Patients were stratified into two groups, respectively operated with CPB (G1) and without CPB (G2)(Table 1). G1 patients were revascularized using mild hypothermia and myocardial protection with anterograde blood cardioplegia, and in the G2 group, the operation was performed with the aid of a stabilizer, with the number of grafts per patient equivalent (2.31 ± 0.81 and 2.51 ± 0.90, respectively, P=0.058).

The on-pump group consisted of 111 patients, of whom 60% were male and G2 with 46% of 179 female patients, the age was 82.19 ± 3.48 years for G1 and 82.44 ± 2.4 years for G2, the G1 group had an average weight (69.03kg ± 11.27) greater than the on-pump group (65.09 ± 10.43kg), with statistical significance (P=0.004), as it was in relation to height, which was also higher in G1 (1.63 ± 0.09 m versus 1.60 ± 0.09m), with P=0.038. But when confronting the body mass index (BMI) we noted no significant statistical differences (25.91 ± 3.81 versus 25.28 ± 3.56, P=0.184).

In relation to the preoperative clinical condition (Table 2), the groups were mainly about the presence of heart failure functional class III/IV in the CPB group (18.4% versus 35.9%, P=0.005) showing tendency to indicate this method in cases with poor ventricular function, regarding the presence of previous acute myocardial infarction (AMI), the proportion was similar in both groups (29.6% versus 40.1%, P=0.074) and also without statistical significance, of patients with AMI less than 6 months of operation.

Another difference between the groups was the lowest number of grafts per patient in those who did not use CPB (2.31 ± 0.81 versus 2.51 ± 0.91, P=0.058), although both groups had mean of coronary arteries lesion with no statistical difference (2.42 ± 0.73 versus 2.69 ± 0.91, respectively, P=0.076). There was no difference between the groups regarding the type of graft used in the operation and on the character of the operation (Table 3).


In the period of mediate postoperative (hospital), we had similar incidence and non significant of respiratory care for more than 24 hours of AMI, the onset of renal impairment (serum creatinine exceeding 2mg/dl). The same occurred when analyzing the need for reoperation and the appearance of surgical site infection, in contrast, by studying the presence of stroke after the CABG, we noted a higher incidence in patients who underwent the use of CPB (P=0.036).

It was noticed the fact that although both groups had valid percentage of patients who did not require support with similar vasoactive drugs, the same did not occur in relation to the need for hemodynamic support with the use of intra-aortic balloon (IAB), since the G2 group showed a higher frequency in the IAB at the end of the operation and during the immediate postoperative period (19.2% versus 2.9%, P=0.000).

The readmissions were for angina, cardiac arrhythmia, CHF and stroke, which were statistically similar, except when the subject was angina, which was more prevalent in the off-pump group, with statistical significance (P=0.038). Also significant was the highest number of deaths, both hospital and later among patients of G2 (P=0.000), deaths from cardiac causes were also prevalent in the group with CPB (Table 4).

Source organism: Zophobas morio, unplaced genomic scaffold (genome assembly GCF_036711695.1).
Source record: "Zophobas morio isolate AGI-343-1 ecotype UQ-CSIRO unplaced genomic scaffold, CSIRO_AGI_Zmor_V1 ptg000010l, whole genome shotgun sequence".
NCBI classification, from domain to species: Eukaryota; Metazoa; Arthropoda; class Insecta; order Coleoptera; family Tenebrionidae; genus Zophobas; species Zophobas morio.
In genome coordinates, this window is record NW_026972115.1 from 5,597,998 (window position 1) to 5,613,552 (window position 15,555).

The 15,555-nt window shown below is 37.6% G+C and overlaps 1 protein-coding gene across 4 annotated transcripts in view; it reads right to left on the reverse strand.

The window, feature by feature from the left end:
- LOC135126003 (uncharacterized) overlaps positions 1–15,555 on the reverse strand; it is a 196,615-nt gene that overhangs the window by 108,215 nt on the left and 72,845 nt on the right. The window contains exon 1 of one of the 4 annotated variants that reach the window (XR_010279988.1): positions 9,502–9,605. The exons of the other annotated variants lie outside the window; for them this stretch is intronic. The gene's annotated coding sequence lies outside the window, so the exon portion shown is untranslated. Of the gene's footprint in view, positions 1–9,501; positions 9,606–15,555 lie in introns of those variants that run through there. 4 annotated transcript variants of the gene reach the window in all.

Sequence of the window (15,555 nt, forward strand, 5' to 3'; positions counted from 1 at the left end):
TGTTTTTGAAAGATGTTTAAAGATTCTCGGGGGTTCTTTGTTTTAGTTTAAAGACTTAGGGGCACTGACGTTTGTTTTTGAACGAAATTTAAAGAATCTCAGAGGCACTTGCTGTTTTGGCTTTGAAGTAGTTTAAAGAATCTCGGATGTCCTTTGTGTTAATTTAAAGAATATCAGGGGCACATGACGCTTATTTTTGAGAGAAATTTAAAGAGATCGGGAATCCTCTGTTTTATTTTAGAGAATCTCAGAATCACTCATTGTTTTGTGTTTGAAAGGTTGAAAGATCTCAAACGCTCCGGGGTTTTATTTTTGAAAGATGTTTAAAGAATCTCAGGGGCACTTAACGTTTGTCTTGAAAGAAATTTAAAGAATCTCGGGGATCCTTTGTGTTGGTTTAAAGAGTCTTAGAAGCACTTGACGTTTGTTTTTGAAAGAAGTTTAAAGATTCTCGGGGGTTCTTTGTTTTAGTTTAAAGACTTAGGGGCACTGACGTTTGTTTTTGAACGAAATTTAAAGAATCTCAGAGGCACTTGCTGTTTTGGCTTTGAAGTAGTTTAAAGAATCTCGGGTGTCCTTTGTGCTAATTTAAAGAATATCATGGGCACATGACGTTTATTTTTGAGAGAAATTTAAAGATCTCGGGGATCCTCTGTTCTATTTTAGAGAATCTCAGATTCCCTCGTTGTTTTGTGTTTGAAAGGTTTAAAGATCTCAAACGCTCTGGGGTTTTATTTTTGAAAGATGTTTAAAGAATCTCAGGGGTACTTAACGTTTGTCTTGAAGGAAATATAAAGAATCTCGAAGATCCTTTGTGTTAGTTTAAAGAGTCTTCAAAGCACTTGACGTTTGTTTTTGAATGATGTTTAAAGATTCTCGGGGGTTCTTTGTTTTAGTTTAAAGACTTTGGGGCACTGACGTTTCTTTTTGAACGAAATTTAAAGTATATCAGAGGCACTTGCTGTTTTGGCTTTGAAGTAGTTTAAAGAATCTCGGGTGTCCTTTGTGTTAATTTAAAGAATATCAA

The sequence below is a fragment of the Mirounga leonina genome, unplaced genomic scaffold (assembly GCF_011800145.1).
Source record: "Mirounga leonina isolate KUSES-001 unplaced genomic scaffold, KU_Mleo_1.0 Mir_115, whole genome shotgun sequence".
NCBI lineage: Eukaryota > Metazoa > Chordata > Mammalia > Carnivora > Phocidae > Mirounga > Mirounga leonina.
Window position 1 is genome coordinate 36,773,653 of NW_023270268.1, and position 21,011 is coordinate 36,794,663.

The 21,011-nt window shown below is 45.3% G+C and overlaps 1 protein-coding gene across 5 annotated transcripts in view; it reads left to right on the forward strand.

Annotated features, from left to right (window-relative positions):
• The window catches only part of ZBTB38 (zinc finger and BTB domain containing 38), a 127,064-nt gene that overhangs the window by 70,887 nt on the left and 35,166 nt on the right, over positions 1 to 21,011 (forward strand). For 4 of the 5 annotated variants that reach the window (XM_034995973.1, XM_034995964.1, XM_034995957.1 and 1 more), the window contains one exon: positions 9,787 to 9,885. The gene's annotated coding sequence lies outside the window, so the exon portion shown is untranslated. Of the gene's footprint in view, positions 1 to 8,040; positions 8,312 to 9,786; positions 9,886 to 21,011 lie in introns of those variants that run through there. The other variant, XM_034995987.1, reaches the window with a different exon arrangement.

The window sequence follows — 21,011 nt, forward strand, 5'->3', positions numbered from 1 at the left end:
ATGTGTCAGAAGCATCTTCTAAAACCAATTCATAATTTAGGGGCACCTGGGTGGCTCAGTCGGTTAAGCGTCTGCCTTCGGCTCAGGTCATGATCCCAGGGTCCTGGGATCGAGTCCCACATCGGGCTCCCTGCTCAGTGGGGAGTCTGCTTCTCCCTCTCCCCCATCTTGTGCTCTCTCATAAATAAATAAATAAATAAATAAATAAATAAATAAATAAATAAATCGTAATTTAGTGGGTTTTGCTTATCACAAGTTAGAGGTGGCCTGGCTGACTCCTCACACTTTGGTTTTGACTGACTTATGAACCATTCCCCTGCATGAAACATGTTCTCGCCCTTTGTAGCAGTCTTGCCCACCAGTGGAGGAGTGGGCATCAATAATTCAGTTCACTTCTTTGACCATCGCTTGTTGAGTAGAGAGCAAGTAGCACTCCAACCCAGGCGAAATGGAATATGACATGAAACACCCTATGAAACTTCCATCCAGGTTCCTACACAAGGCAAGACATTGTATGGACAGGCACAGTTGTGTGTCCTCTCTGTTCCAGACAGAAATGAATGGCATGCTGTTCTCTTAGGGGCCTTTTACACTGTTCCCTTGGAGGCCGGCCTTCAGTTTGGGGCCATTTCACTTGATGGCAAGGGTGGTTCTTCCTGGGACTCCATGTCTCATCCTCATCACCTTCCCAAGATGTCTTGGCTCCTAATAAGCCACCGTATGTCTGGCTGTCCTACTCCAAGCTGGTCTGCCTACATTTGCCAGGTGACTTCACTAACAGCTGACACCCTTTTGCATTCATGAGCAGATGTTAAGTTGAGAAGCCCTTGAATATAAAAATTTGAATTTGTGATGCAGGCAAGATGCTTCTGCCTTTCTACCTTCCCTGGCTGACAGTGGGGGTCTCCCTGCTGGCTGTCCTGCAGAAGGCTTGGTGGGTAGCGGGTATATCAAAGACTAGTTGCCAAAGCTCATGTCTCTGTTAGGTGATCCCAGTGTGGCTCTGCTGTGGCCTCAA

Sedrakyan et al.[4] argue that the CABG performed without CPB reduces the incidence of stroke compared with conventional CABG, which is consistent with our study because we also observed a smaller percentage of stroke in patients operated without the use of CPB (4% versus 0; P=0.036). The fact that G1 patients had higher incidence of stroke in the immediate postoperative period may lead to greater impairment of brain functions and have an impact on the quality of life reported by patients. This observation is consistent with those made by Motallebzadeh et al.[1] and Jensen et al.[3], whereby the qualities of life are better in both groups, without distinction between them.

Unlike Al-Ruzzeh et al.[5] which ensure that patients undergoing CABG have shorter hospital stays than those who did not use CPB, our data showed no statistical difference, with length of stay of 16.90 ± 2.30 days in the off-pump group and 19.36 ± 2.40 days in patients operated without CPB, perhaps because our sample consists only of octogenarian patients.

Another point of disagreement with the findings of Al-Ruzzeh et al.[5] is related to the assertion that the patency of the grafts, which was similar in patients in both groups. Although we have not restudied patients to assess the patency of the grafts, we observed the greatest number of re-admissions for angina in patients who did not use CPB (P=0.038) and this fact may have been determined by the lower patency of the grafts, being less likely that the difference is caused only by the development of coronary atheromatosis in that particular group.

Regarding the statements made by Pereira et al.[8], that in randomized studies the doctor works as an important predictor of outcomes, we can say that, although our study is of cohort, in our study; outcomes like myocardial infarction, renal dysfunction and postoperative infection were not altered by the medical professional and did not reach clinical differences and statistical significance.